Feel a moral nausea in the pit of your stomach? And the cold chill of existential dread settling like a dark cloud over your soul? Don’t worry; that’s just David Fincher winning the weekend box office. Whether it was the draw of a meticulously crafted, adult-oriented thriller or just a sly glimpse of the Ben-is, America came out to the movies this weekend, lured primarily but not solely by Gone Girl, Fincher’s latest entry in his mordant canon of bleak humor and sick, suspenseful gloom.
And apparently a whack-job ending raises all boats: The box office leaped out of its worst September in six years, jumping almost 20 percent compared to 2013. In fact, the hearty weekend whittled down 2014’s overall box office deficit to a slightly less gloomy 4.8 percent. Fincher inaugurated the fall prestige season with a murderous bang. Over the next few months we get to feast on the industry’s high-minded offerings as Hollywood pretends it still makes movies with an adult audience in mind, and everybody’s passion projects fight to the death for Oscar gold. Here are the winners and losers in the first round of Hollywood’s glittery battle royal.
Pulling in a pleasantly unexpected $38 million, Gone Girl had the over-25 crowd all atwitter about Amazing Amy. Thanks to Mr. Fincher, we could pretend movies still retain some spare change of cultural cache they’ve apparently ceded to TV. An adaptation of a best-selling book! About a failed marriage! With high-minded sleaze for good measure! Of course, as Scott Mendelson pointed out at Forbes, 20 years ago Gone Girl might’ve been just another titillating R-rated thriller used to fill out a studio’s slate. (Little Bruce was just as sly as Little Ben back in the day.) These days, this kind of success has pundits whispering Oscar, even if some critics have found an empty center in Fincher’s latest cream puff of angst.
But, hey, let’s be happy. Gone Girl is an old-fashioned, star-centered wide release and a bona fide hit; it easily outpaced Fincher’s previous best opening weekend of $30.1 million for Panic Room. Given the long legs his films have shown lately (The Social Network eventually pulled in $96.9 million after a $22.4 million opening) and the extended life an Oscar hopeful tends to have, Gone Girl should make Fox and New Regency a tidy profit off its $61 million budget. More importantly, you have something you can talk about over Thanksgiving dinner with your die-hard film-snob cousin.
Winner: Demon Dolls
But “modern marriage” wasn’t the only horror-fest to score big this weekend. Hot on Gone Girl’s heels was The Conjuring spin-off Annabelle, which rode its predecessor’s coattails to a sweet $37.2 million opening. Annabelle didn’t get close to the good reviews Gone Girl did, but it had something just as good: a creepy, possessed doll. More importantly, it had a doll-like budget of $6.5 million. Add another $23 million from abroad, and producer (and Conjuring director) James Wan can go out and buy himself a little haunted mansion if he wants.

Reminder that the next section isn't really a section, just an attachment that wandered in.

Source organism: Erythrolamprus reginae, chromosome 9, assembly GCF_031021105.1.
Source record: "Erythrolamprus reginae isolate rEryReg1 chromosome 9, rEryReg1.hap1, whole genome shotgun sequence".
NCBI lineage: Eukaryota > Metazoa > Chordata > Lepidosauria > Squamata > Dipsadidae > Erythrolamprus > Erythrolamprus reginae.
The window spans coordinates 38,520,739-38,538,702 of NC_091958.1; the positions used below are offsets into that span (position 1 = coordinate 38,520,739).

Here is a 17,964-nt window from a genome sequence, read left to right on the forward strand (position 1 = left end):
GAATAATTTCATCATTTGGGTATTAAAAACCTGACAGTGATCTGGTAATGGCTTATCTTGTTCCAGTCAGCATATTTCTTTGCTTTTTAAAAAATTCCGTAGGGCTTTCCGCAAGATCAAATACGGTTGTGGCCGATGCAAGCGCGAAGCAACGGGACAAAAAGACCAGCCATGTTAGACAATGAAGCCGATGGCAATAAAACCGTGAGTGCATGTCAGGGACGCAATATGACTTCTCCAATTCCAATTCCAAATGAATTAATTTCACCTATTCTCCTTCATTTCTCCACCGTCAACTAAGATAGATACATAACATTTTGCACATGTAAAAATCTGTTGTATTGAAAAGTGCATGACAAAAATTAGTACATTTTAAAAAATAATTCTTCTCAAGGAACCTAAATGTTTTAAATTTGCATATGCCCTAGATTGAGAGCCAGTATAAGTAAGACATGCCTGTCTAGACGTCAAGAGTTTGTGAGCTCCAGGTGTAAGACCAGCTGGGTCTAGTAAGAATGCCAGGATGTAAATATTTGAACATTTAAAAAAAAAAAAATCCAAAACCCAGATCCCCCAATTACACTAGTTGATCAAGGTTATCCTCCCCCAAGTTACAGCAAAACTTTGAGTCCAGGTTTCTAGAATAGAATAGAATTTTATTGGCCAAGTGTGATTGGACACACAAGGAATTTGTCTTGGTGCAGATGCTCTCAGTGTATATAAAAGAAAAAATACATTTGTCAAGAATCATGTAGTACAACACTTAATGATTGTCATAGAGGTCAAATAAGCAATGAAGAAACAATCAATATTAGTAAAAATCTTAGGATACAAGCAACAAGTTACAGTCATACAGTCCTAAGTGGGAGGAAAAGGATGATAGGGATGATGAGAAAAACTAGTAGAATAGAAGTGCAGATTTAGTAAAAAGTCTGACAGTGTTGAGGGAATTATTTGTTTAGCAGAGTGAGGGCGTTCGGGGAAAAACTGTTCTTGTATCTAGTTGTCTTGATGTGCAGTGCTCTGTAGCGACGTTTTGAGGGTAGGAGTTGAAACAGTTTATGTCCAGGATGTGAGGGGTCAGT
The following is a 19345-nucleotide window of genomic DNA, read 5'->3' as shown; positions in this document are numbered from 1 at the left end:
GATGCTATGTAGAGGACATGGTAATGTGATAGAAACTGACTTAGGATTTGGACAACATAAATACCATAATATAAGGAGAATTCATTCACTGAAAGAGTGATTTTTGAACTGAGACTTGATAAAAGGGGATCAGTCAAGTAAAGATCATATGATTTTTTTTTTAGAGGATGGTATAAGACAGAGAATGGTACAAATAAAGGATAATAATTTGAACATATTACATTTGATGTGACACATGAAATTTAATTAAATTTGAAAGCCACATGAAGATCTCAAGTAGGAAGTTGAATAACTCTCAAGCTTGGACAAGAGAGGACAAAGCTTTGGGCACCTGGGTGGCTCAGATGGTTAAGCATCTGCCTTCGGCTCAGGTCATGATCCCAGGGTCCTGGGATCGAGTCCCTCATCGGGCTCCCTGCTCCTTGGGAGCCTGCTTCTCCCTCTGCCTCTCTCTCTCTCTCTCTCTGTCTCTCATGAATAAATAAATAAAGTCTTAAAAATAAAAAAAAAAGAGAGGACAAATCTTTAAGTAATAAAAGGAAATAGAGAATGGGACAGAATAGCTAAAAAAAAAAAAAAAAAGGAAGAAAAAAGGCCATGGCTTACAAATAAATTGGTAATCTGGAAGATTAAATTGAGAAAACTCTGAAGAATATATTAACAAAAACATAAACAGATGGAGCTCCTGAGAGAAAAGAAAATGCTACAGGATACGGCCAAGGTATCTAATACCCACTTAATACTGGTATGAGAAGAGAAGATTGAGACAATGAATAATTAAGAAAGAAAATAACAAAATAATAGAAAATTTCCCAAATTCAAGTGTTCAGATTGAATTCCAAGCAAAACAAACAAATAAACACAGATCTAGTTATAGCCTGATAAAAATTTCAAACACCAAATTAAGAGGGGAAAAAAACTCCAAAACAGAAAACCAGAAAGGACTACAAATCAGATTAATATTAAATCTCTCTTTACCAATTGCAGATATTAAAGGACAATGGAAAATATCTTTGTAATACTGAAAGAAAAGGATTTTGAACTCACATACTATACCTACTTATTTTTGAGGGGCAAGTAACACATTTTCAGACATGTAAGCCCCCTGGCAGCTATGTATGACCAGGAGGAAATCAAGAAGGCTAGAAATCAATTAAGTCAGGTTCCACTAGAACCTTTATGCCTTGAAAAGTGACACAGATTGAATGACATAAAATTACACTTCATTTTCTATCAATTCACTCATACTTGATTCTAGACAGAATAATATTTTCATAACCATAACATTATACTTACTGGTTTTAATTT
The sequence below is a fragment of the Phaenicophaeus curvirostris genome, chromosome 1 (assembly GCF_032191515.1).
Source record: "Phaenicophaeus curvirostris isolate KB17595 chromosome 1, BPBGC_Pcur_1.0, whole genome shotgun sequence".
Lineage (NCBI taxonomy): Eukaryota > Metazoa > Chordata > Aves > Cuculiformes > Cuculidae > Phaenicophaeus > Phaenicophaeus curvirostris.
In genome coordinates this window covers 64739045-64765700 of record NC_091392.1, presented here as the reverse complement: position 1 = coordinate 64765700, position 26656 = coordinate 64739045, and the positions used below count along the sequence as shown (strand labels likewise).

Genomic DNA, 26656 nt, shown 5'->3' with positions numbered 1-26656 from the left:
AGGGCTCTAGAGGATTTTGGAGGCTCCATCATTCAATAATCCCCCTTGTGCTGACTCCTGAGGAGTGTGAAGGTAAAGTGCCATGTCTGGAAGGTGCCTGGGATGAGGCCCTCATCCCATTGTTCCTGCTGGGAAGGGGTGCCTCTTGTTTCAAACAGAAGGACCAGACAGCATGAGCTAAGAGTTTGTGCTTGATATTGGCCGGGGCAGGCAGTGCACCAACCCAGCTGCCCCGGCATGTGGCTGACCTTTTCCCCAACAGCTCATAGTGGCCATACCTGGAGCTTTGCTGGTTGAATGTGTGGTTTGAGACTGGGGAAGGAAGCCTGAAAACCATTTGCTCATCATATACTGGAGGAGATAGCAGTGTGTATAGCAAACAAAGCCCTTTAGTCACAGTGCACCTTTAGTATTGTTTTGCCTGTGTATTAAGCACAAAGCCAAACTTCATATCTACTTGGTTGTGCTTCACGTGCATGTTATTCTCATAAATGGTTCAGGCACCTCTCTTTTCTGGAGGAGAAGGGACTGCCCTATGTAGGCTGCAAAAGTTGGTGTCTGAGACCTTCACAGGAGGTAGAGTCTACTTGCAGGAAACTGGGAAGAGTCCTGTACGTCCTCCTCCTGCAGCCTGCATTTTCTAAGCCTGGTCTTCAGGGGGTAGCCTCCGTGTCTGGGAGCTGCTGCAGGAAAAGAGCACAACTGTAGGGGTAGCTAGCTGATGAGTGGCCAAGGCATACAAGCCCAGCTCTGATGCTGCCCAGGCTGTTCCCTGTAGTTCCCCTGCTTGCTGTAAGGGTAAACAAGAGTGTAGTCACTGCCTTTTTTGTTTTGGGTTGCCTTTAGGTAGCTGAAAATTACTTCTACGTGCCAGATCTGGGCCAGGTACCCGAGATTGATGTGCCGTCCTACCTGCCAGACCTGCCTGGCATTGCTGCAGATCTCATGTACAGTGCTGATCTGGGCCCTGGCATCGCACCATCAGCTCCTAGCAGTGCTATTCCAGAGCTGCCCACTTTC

Loser: The Leftovers
Between Gone Girl and Annabelle, it wasn’t shaping up to be a good weekend for Nic Cage, who put another nail in his own cinematic coffin. The biggest loser this weekend was Left Behind, the latest in the cleansing wave of faith-based movies to wash over the smut-addled cineplex this year. But didn’t they already make a cheap, failed adaptation of those chillingly popular evangelical end-times books with Mike Seaver from Growing Pains, you ask? Sadly, yes, they did. Cage’s Left Behind grossed $6.85 million in sixth place, which is better than the original’s $4.2 million total haul, but not so great when you consider its $15 million budget. This weekend, even God bought a ticket for Gone Girl.
Winner: Still Denzel
With The Equalizer taking in $18 million for the weekend and $64.5 million so far, Denzel = still awesome.
Loser: Introspective Internet Pervs
I guess we don’t want to think too hard about our digital addictions: Jason Reitman’s omnibus Internet critique Men, Women & Children bombed at the art house after lukewarm reviews out of the Toronto Film Festival, grossing only $48,000 in 17 theaters. That’s another hard knock for Reitman, whose last two films — the much-maligned Labor Day and the underappreciated Young Adult — also failed to live up to his earlier highs. But Men, Women & Children sets a new low: With a paltry $2,824 per theater, it’ll probably earn less than the $13.4 million total of Labor Day and its smutty peach pies.
Loser: The Softer Side of Sandler
Also dragged down with Men, Women & Children was Adam Sandler’s art house redemption. After Blended logged in as one of the summer’s biggest duds, both Men, Women & Children and Tom McCarthy’s The Cobbler were supposed to be Sandler’s reminder to audiences that he can act when he wants to. But the low box office for the former and bad reviews for the latter mean few will see the softer side of Sandler. Maybe he should’ve bugged P.T. Anderson for an Inherent Vice cameo. Whatever, he’ll cry himself to sleep on a pillow stuffed with Netflix money.
The Top Five
1. Gone Girl, Fox/New Regency, $38 million
2. Annabelle, Warner Bros./New Line, $37.2 million
3. The Equalizer, Sony/Village Roadshow, $18 million ($64.5 million domestic total)
4. The Boxtrolls, Focus Features/Laika, $12.4 million, ($32.5 million domestic total)
5. The Maze Runner, Fox, $12 million, ($73.9 million domestic total)